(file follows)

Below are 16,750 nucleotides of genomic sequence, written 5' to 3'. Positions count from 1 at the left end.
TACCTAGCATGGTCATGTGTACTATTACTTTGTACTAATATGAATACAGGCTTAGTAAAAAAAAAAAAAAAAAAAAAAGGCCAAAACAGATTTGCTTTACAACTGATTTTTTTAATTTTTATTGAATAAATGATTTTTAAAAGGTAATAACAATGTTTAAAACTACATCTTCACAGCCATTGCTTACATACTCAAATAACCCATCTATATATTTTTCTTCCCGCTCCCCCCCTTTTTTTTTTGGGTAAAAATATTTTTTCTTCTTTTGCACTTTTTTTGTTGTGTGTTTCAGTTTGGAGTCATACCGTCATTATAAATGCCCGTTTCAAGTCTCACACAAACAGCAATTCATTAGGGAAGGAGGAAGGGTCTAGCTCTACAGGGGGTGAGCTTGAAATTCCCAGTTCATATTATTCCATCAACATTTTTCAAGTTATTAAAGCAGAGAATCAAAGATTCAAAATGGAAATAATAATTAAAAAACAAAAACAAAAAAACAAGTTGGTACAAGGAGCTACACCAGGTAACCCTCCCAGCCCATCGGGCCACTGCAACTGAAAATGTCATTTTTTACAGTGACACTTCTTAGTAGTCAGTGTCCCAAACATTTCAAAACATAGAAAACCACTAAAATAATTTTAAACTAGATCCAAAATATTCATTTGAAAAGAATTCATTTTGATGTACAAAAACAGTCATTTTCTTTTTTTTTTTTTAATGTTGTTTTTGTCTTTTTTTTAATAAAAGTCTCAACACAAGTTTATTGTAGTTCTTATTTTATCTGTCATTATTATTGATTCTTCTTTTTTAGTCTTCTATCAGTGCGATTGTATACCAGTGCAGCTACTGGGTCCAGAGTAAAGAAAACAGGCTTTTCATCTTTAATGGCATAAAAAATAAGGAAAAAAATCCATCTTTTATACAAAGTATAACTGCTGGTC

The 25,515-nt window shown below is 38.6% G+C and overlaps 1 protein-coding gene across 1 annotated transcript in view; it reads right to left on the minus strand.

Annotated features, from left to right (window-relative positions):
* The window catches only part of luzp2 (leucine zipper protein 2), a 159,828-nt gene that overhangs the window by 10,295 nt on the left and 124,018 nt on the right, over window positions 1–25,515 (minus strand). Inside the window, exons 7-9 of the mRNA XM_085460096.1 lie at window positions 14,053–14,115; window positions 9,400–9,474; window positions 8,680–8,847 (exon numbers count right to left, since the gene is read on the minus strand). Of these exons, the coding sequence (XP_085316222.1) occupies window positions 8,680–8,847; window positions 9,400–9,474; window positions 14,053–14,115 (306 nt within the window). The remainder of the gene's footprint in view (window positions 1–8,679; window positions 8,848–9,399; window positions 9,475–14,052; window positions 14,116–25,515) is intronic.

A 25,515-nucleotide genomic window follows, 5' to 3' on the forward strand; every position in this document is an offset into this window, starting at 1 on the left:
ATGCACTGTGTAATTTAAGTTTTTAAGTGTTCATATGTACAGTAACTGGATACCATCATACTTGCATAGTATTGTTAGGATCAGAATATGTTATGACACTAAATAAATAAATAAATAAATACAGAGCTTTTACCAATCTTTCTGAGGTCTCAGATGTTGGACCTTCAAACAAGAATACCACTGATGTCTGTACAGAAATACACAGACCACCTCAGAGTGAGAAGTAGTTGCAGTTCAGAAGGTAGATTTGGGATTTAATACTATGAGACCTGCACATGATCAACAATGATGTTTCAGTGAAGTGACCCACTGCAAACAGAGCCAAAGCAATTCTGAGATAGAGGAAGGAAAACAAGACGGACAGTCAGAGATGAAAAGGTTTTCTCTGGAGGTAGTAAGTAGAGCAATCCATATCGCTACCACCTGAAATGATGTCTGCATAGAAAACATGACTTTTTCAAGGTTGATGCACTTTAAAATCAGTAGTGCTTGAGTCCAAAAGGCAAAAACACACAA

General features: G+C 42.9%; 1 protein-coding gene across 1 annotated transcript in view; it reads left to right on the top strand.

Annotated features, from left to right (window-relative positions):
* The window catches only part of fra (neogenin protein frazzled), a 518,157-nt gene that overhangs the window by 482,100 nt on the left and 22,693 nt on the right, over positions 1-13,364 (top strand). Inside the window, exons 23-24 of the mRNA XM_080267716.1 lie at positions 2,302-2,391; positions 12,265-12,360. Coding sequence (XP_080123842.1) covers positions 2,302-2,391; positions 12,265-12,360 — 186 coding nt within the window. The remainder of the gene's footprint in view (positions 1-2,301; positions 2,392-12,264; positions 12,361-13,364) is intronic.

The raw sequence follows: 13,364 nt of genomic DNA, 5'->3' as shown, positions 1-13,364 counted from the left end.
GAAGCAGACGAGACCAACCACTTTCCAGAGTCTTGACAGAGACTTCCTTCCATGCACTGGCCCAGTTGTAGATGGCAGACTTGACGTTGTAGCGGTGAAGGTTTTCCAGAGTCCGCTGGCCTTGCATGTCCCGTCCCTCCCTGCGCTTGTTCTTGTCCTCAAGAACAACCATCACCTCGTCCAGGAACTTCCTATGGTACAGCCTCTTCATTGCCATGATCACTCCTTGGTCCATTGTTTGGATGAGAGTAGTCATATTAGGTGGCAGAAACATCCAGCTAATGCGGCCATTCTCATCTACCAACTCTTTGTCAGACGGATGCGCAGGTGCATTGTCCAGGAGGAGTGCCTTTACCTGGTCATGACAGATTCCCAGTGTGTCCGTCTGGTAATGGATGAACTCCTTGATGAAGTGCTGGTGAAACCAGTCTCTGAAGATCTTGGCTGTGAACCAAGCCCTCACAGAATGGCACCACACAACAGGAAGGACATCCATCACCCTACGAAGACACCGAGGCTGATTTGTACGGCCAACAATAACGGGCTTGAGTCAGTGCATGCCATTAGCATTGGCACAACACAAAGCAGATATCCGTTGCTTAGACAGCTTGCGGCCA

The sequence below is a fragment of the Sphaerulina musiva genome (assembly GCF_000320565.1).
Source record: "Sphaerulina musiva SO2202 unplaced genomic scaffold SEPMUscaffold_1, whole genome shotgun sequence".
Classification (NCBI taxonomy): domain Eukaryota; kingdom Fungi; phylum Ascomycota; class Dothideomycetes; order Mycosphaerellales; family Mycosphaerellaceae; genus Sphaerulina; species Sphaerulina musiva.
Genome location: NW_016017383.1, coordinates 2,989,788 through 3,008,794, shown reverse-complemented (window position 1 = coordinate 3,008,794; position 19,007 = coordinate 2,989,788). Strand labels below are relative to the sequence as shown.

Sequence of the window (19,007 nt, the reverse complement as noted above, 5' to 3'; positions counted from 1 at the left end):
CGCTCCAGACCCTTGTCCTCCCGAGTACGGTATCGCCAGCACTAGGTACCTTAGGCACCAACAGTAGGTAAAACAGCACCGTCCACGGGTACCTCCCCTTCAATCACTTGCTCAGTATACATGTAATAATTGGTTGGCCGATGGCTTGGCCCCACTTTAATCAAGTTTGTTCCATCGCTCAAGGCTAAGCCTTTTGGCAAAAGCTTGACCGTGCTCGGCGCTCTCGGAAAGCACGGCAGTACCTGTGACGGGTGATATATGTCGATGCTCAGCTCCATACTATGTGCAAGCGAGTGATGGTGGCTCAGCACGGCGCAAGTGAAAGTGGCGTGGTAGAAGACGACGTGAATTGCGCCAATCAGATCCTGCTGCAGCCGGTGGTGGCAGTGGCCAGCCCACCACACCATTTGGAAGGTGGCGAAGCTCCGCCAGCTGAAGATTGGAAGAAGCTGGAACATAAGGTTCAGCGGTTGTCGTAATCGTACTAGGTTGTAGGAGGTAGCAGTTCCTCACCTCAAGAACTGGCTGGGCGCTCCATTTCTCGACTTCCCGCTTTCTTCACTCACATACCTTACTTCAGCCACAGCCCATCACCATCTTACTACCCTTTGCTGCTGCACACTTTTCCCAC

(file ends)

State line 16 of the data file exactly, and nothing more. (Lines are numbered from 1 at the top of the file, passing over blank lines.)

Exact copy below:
Genome location: NW_016017383.1, coordinates 2,989,788 through 3,008,794, shown reverse-complemented (window position 1 = coordinate 3,008,794; position 19,007 = coordinate 2,989,788). Strand labels below are relative to the sequence as shown.